A Hawaii judge has put an indefinite halt on US President Donald Trump’s revised travel ban.
Justice Derrick Watson’s ruling means the executive order restricting travel from six mainly-Muslim countries must be put on hold while it is contested in court.
The countries listed in the order are: Iran, Libya, Somalia, Sudan, Syria and Yemen.
Attorney General Douglas Chin said the constitution should protect everyone, not simply most people.
“The constitution is actually meant to not protect the majority of the nation, it is supposed to protect everyone in the nation.”
He went on the refer to the ‘Establishment Clause’ – otherwise known as the ‘Religion Clause’ – part of the First Amendment, which states:
“Congress shall make no law respecting an establishment or religion, or prohibiting the free exercise thereof…”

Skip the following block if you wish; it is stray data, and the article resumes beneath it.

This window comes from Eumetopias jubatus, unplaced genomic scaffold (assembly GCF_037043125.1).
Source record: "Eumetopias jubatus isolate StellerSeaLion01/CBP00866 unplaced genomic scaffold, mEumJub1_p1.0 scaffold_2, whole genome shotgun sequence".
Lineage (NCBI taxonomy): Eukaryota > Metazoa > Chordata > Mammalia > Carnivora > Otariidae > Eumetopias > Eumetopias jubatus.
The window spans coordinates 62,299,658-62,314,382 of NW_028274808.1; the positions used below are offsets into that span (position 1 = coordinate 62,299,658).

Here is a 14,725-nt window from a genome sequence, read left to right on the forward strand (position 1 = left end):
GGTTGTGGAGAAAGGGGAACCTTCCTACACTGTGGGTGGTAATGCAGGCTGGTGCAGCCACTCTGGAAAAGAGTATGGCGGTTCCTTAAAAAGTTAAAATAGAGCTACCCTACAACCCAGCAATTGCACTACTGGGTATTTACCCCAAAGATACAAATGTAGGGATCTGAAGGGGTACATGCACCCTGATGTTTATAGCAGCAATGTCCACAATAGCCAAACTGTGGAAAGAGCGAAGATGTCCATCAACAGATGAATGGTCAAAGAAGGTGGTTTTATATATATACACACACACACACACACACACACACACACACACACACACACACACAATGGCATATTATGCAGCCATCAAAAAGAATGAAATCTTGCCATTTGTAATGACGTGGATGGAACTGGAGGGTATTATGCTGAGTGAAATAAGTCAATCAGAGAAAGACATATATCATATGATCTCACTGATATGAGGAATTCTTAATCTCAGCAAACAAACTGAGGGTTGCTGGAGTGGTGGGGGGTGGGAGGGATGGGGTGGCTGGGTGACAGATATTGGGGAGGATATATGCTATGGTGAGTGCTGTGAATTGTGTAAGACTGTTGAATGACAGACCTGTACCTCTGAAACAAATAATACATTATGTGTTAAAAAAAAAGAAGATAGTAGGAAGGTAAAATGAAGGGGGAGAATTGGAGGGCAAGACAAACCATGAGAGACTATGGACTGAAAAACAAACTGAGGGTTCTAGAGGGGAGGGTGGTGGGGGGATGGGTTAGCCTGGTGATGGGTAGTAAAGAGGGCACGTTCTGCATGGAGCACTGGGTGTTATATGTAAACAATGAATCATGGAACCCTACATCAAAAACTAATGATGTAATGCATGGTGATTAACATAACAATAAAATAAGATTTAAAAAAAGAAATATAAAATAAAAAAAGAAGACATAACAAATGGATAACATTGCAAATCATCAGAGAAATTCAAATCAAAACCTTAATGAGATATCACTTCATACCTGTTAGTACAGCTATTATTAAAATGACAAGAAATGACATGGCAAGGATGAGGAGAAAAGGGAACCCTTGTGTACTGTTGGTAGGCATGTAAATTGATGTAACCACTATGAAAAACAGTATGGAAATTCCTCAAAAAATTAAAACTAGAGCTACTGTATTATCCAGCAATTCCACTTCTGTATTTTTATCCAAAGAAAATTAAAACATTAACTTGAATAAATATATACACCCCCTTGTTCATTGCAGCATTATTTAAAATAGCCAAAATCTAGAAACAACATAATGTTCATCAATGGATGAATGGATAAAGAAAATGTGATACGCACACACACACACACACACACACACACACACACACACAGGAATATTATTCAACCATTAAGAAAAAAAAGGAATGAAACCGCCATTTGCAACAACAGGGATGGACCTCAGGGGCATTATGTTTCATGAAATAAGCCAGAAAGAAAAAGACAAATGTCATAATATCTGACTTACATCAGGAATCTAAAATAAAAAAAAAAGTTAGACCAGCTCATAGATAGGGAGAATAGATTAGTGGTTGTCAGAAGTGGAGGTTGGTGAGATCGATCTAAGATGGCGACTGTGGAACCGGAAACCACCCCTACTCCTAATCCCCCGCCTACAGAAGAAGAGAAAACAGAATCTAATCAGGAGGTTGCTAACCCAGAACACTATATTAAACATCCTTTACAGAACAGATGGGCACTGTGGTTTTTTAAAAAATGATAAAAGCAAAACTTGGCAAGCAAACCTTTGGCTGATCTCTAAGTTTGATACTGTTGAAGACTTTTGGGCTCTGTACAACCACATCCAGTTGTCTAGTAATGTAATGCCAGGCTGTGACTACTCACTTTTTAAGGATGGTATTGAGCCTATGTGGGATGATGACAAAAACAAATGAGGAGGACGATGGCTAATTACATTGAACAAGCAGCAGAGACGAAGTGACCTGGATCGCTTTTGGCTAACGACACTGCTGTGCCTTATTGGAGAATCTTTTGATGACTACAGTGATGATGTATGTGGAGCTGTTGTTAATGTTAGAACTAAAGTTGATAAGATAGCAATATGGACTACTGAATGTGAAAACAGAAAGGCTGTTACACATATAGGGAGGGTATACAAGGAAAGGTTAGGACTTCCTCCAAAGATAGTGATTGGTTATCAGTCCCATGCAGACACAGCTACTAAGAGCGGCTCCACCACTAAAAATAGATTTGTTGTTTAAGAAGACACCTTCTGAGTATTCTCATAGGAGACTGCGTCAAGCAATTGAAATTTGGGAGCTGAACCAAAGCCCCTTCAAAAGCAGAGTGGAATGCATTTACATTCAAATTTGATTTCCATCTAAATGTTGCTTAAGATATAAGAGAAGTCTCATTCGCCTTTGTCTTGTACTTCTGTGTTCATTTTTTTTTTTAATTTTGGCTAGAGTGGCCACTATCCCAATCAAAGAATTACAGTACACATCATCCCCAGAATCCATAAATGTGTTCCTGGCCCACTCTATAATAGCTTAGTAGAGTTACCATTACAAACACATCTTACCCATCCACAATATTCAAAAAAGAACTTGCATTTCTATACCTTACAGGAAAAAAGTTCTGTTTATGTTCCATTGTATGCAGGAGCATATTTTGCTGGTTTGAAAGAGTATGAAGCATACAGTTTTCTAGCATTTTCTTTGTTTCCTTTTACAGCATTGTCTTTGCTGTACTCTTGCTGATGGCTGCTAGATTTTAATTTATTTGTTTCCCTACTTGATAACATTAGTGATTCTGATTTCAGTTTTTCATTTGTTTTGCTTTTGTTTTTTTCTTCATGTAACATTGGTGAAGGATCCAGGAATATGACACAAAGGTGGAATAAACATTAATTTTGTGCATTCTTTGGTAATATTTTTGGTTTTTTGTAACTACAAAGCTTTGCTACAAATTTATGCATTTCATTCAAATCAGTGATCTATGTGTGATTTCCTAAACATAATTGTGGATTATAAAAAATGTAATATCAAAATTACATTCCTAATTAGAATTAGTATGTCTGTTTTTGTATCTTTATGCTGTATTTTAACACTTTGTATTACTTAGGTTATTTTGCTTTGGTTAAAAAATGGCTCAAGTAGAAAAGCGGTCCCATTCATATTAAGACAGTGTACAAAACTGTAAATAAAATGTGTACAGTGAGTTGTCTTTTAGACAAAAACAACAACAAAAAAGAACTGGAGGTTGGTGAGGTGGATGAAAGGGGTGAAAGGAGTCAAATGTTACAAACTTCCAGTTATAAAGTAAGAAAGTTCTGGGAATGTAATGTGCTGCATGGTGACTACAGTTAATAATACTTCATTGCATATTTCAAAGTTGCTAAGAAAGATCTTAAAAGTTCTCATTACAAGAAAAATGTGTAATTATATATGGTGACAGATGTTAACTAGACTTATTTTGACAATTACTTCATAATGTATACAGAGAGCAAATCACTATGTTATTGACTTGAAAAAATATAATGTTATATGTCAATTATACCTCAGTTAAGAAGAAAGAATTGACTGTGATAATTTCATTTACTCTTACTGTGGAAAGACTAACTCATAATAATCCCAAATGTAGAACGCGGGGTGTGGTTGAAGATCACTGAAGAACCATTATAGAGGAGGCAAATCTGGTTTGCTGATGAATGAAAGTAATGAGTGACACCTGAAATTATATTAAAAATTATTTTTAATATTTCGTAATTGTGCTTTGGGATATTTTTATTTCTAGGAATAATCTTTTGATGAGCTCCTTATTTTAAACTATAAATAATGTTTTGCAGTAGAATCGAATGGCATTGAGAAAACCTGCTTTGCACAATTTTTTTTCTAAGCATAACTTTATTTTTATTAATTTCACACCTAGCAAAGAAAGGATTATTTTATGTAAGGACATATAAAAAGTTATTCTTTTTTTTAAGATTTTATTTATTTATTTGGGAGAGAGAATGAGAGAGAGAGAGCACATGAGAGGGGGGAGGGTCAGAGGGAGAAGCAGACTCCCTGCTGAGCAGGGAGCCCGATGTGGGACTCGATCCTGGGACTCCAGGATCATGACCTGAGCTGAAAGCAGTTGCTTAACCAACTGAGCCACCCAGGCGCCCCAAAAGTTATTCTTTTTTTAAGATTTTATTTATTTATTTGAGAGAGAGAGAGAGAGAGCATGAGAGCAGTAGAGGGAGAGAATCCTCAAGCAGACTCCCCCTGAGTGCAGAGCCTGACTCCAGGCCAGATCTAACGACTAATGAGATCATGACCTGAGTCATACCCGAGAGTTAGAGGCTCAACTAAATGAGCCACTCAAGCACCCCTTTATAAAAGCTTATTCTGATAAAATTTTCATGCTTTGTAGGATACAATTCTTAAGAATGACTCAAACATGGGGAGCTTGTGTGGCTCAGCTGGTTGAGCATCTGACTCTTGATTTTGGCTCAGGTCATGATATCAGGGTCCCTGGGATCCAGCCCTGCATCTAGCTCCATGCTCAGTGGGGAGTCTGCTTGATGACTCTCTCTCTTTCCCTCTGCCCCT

“It’s not unusual at all in an establishment clause case to only have a few number of people that are affected by that, but because their freedom of religion is being threatened, then that is enough to raise a constitutional violation,” Chin told reporters outside the court house.
“The court will not crawl into a corner, pull the shutters closed, and pretend it has not seen what it has.” https://t.co/v9WZimvAQb— Hawaii AG (@AtghIgov) March 30, 2017
Trump claims the ban seeks to prevent terrorists from entering the US. However, the state of Hawaii argues it will be harmful to tourism and says the implied message in the controversial order is like a “neon sign flashing ‘Muslim ban, Muslim ban’.”
Trump has said the new order is a “watered down” version of the initial ban, to which Chin responded in court, “We cannot fault the president for being politically incorrect, but we do fault him for being constitutionally incorrect.”
The ban was initially planned to come into effect on March 16. Hours beforehand, Judge Watson prevented Trump’s administration from suspending new visas for the six nations listed and from freezing the US’ refugee programme.
At the time, the president labelled the decision an example of “unprecedented judicial overreach.”
A hearing to consider a government appeal is scheduled to take place on May 8 at the US Court of Appeals for the Fourth Circuit.